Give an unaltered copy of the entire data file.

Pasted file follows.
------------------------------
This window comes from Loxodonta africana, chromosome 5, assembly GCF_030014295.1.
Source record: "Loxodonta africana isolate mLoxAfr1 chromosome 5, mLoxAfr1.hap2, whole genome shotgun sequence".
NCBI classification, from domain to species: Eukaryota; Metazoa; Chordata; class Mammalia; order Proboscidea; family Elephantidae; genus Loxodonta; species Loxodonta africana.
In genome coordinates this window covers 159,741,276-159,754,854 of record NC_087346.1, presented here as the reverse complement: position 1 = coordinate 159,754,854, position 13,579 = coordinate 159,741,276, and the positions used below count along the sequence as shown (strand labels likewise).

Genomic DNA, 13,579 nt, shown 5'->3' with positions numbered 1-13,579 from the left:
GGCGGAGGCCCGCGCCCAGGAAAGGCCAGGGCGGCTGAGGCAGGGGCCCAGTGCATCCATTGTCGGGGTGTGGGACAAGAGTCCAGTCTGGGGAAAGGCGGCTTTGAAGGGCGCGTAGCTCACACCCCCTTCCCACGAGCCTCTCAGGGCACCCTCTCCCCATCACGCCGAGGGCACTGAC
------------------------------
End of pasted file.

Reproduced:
This window comes from Loxodonta africana, chromosome 5, assembly GCF_030014295.1.
Source record: "Loxodonta africana isolate mLoxAfr1 chromosome 5, mLoxAfr1.hap2, whole genome shotgun sequence".
NCBI classification, from domain to species: Eukaryota; Metazoa; Chordata; class Mammalia; order Proboscidea; family Elephantidae; genus Loxodonta; species Loxodonta africana.
In genome coordinates this window covers 159,741,276-159,754,854 of record NC_087346.1, presented here as the reverse complement: position 1 = coordinate 159,754,854, position 13,579 = coordinate 159,741,276, and the positions used below count along the sequence as shown (strand labels likewise).

Genomic DNA, 13,579 nt, shown 5'->3' with positions numbered 1-13,579 from the left:
GGCGGAGGCCCGCGCCCAGGAAAGGCCAGGGCGGCTGAGGCAGGGGCCCAGTGCATCCATTGTCGGGGTGTGGGACAAGAGTCCAGTCTGGGGAAAGGCGGCTTTGAAGGGCGCGTAGCTCACACCCCCTTCCCACGAGCCTCTCAGGGCACCCTCTCCCCATCACGCCGAGGGCACTGAC